Arts and Sciences
In the 14th century, the predominant academic trend of scholasticism was challenged by the humanist movement. Though primarily an attempt to revitalise the classical languages, the movement also led to innovations within the fields of science, art and literature, helped on by impulses from Byzantine scholars who had to seek refuge in the west after the Fall of Constantinople in 1453.
In science, classical authorities like Aristotle were challenged for the first time since antiquity. Within the arts, humanism took the form of the Renaissance. Though the 15th century Renaissance was a highly localised phenomenon – limited mostly to the city states of northern Italy – artistic developments were taking place also further north, particularly in the Netherlands.
Read more about this topic: Late Middle Ages
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“But here comes Generosity; givingnot to a decayed artistbut to the arts and sciences themselves.See,he builds ... whole schools and colleges for those who come after. Lord! how they will magnify his name!
One honest tear shed in private over the unfortunate, is worth them all.”
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“The present is an age of talkers, and not of doers; and the reason is, that the world is growing old. We are so far advanced in the Arts and Sciences, that we live in retrospect, and dote on past achievement.”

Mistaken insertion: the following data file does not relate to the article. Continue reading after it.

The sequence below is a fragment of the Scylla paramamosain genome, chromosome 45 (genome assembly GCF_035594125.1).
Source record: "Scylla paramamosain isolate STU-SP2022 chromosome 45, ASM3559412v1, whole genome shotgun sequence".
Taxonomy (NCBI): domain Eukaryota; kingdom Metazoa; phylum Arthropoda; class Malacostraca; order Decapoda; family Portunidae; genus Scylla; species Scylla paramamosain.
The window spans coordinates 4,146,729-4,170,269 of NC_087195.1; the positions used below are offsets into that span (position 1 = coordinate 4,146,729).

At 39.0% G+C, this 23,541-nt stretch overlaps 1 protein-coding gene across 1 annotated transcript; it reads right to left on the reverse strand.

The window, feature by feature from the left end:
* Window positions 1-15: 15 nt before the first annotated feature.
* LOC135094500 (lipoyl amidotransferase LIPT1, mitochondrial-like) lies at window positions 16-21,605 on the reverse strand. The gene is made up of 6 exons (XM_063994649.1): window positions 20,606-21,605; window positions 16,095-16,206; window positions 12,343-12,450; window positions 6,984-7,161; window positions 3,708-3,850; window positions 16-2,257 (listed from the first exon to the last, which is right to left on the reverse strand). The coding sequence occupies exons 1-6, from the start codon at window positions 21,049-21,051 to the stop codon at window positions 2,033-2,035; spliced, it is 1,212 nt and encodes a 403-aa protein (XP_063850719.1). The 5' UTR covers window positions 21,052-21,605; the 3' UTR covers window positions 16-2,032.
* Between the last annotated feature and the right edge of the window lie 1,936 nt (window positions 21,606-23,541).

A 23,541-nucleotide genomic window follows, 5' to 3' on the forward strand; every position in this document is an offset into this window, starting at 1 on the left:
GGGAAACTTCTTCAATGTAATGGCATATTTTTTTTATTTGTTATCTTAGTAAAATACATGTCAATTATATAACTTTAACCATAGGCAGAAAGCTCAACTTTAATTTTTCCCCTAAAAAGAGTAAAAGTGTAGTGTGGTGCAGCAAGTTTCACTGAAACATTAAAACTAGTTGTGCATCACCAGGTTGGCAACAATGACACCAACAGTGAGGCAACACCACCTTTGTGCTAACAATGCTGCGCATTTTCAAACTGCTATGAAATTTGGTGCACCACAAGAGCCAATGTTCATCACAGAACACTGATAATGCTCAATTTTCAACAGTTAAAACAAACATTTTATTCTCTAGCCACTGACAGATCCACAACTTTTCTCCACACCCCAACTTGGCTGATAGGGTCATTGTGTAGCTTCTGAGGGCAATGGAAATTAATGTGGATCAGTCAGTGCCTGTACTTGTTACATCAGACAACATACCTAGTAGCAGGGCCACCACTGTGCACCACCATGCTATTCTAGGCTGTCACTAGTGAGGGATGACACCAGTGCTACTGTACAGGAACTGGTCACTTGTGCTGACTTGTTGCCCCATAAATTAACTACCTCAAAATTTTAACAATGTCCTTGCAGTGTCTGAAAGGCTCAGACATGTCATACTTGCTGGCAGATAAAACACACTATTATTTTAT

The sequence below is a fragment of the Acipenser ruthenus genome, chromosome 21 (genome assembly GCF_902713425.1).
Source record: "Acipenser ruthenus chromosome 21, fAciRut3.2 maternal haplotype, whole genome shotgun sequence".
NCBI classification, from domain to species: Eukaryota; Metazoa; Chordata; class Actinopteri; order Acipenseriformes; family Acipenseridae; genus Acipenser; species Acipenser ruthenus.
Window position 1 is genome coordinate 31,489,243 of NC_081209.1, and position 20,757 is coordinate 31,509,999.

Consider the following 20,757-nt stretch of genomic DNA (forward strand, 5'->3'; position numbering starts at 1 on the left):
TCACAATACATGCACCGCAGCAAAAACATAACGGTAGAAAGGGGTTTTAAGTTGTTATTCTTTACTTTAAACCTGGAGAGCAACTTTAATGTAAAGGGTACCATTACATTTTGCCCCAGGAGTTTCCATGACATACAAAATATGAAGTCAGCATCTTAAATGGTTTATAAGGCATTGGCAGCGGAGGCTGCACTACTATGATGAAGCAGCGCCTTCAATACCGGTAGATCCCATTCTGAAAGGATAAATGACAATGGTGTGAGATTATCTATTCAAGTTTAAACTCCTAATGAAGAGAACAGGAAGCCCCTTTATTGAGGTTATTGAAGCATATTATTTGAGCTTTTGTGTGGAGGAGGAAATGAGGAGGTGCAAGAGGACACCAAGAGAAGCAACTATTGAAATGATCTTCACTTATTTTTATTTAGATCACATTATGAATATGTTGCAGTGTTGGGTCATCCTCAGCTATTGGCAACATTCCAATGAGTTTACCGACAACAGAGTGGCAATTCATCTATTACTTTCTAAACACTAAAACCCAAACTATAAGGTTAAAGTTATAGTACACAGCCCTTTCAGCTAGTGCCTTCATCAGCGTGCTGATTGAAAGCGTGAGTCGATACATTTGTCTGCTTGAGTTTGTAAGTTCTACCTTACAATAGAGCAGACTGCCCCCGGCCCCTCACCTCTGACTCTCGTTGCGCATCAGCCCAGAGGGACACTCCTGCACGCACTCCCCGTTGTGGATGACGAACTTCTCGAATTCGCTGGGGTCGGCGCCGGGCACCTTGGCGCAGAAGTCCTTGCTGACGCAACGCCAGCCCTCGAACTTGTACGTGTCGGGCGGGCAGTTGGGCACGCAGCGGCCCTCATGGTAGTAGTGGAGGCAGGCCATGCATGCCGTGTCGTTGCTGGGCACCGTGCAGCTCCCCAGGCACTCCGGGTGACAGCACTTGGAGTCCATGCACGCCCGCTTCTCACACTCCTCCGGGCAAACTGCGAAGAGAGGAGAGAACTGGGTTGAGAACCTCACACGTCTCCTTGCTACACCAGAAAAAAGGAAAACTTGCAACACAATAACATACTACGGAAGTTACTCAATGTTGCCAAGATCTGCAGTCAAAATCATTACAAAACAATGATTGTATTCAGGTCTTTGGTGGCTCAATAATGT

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“Criticism is a study by which men grow important and formidable at very small expense. The power of invention has been conferred by nature upon few, and the labour of learning those sciences which may, by mere labour, be obtained, is too great to be willingly endured; but every man can exert some judgment as he has upon the works of others; and he whom nature has made weak, and idleness keeps ignorant, may yet support his vanity by the name of critic.”
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